Diane called him Pres because he reminded her of Elvis Presley. He had the same straight black hair, which he wore with long sideburns. He had Elvis Presley's dark, romantic eyes. And he had the Elvis sneer, which she had once caught him practicing in front of a mirror.
She laughed. “You could be a star, Pres. You really could.”
“You're really stupid, Diane.” He said it with a smile.
“Yeah. Because I hang around with you,” she shot back. She stuck her tongue out at him.
Diane rubbed her skinny arms through the thin pink sweater she wore over straight-legged black denim jeans. The light from the table lamp caught her white-blond hair, tied back with a pink band. The black roots formed a dark, jagged line along her forehead.
She studied Paul with her gray-blue eyes, her best feature. Before she had become a blonde, she had always thought of herself as mousy and plain. She was especially self-conscious about her two front teeth, which poked out. She
it when Pres called her Rabbit. He did it only when he wanted to annoy her.
Diane was seventeen, a year younger than Pres. She had graduated from Waynesbridge High the previous June with a solid C average. She could
have gotten better grades, but it was impossible to study at home since her parents were always drunk, always fighting. She spent most of her time at Pres's shabby apartment.
She hadn't been able to find a job either.
“Oh, sigh,” she declared, shaking her head. She dropped down on the couch. The vinyl cushion made a loud
She raised her eyes to his. “
what are we going to do? Did you see any other ads in the paper?”
Pres shook his head. He carried the bag of potato chips over to the couch and sat down next to her. He stared at the bag as if studying it.
“Well, we're broke,” Diane continued. She poked him in the ribs. “How are you going to buy that Jaguar you promised me?”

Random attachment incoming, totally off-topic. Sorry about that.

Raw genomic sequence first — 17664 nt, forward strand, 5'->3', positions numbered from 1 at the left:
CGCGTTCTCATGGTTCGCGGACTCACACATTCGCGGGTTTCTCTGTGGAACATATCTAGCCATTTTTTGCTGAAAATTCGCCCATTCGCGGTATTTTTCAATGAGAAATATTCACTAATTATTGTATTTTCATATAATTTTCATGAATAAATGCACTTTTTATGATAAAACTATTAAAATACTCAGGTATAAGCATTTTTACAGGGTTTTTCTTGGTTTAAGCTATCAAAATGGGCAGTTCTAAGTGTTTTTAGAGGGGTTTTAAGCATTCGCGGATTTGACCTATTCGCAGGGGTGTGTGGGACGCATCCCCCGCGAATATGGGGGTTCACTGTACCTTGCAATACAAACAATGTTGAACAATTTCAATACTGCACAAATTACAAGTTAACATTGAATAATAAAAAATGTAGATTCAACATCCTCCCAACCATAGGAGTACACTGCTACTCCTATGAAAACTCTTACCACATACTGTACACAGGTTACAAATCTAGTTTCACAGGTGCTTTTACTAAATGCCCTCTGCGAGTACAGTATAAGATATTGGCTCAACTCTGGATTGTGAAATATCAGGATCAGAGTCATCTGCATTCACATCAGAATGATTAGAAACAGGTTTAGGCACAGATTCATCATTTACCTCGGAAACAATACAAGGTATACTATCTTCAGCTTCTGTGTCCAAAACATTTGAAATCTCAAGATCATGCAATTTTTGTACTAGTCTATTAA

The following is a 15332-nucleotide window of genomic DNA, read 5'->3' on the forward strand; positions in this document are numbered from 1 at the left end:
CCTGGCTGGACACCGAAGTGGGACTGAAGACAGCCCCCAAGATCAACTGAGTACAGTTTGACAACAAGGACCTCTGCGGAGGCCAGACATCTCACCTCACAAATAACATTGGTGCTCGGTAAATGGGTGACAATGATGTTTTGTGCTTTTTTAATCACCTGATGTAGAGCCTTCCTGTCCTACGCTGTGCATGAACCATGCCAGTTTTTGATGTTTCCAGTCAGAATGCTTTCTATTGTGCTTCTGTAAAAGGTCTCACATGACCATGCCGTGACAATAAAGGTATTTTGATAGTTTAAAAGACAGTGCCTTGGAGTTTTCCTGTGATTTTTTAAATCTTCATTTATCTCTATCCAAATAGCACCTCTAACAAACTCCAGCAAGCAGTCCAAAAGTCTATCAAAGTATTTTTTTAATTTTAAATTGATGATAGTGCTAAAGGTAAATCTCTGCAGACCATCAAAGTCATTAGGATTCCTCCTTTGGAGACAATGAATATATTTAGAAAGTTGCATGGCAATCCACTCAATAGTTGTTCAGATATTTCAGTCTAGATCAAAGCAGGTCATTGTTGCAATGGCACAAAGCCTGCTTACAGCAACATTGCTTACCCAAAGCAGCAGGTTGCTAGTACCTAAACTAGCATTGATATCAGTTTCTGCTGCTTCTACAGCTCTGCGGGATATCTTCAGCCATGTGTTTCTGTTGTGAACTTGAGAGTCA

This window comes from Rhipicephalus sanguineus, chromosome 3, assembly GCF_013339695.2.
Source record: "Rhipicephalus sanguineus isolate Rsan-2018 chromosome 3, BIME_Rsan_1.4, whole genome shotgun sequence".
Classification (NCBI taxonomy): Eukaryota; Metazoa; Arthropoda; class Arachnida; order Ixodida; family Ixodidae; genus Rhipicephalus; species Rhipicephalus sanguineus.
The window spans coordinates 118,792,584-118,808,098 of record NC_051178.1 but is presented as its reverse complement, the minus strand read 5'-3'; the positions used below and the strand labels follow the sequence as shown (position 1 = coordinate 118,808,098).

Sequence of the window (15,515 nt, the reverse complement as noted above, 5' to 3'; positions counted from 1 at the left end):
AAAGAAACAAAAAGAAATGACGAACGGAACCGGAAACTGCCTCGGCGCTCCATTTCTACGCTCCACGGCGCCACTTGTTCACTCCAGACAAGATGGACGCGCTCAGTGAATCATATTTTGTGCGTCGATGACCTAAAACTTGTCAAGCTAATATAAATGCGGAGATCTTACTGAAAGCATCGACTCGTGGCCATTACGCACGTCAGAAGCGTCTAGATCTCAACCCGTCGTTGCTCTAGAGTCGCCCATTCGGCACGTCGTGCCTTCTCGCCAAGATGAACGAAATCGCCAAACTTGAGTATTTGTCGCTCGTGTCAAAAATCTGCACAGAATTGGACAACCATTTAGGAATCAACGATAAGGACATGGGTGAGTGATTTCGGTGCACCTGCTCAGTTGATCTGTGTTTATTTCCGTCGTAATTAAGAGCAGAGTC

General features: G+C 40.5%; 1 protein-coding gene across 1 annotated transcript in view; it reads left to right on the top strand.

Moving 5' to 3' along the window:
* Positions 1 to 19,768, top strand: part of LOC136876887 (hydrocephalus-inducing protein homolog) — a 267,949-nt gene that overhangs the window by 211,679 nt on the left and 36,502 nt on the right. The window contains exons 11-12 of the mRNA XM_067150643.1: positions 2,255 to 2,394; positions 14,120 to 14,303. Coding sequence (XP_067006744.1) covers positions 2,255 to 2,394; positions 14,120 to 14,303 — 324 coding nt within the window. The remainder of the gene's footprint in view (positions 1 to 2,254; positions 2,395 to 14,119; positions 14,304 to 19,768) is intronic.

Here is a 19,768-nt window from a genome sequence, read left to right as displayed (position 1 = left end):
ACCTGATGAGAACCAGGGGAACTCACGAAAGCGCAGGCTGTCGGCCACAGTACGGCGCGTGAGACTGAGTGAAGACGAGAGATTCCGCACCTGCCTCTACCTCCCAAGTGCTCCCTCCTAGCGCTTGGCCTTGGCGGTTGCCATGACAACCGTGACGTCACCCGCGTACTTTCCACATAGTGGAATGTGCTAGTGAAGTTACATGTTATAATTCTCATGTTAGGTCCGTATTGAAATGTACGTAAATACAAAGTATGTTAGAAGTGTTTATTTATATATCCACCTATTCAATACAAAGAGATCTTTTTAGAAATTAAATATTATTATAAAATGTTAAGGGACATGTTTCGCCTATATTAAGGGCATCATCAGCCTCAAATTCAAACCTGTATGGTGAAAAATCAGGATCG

He sneered. “Don't make me laugh.”
Diane bent to pick up the magazine. “I was just reading about a man and a woman who robbed an armored truck. You know, one of those little trucks that carries money from banks. They parked their car so that it blocked off the street and pretended to have a flat. When the armored truck stopped, they both pulled out automatic weapons. They got six million dollars.”
Pres shook his head. “Wow. Good work!”
“Maybe we could do that,” Diane suggested seriously.
Diane had fantasies that the two of them would become big-time criminals. She was always coming up with schemes in which they performed wild, daring robberies, just like in the movies, and got away with millions.
At first Pres had thought she was joking, making up stories to amuse herself. After a while he realized that Diane was serious. She really believed they could get rich by pulling off a major crime.
“What have we got to lose?” she asked. A familiar question. That's what she always asked: “What have we got to lose?”
“Well, I've already lost one job,” he replied bitterly, his fingers playing with a tear in the vinyl on the arm of the couch.
Pres thought about the job he had for nearly two years at Dalby's Department Store. Being a stockroom clerk wasn't exactly a glamorous job. But the pay was enough to live on. And from time to time he had been able to steal some nice itemsâa leather bomber jacket, a watch, a portable TV.
Not a bad job at all.
But then one of the security guards had caught him with a portable cassette player under his jacketâand that was the end of the job.
Pres had been taken to Robert Dalby himself.
Dalby liked to lecture employees caught stealing before he fired them.
What a jerk!
Pres had been so angry, he couldn't even stammer out an excuse. Dalby's face turned red, bright red. And Pres had to hold himself back, had to keep his hands stuffed tightly in his jeans pockets, had to fight off the impulse to grab Dalby by the throat, to strangle him with his own silk necktie.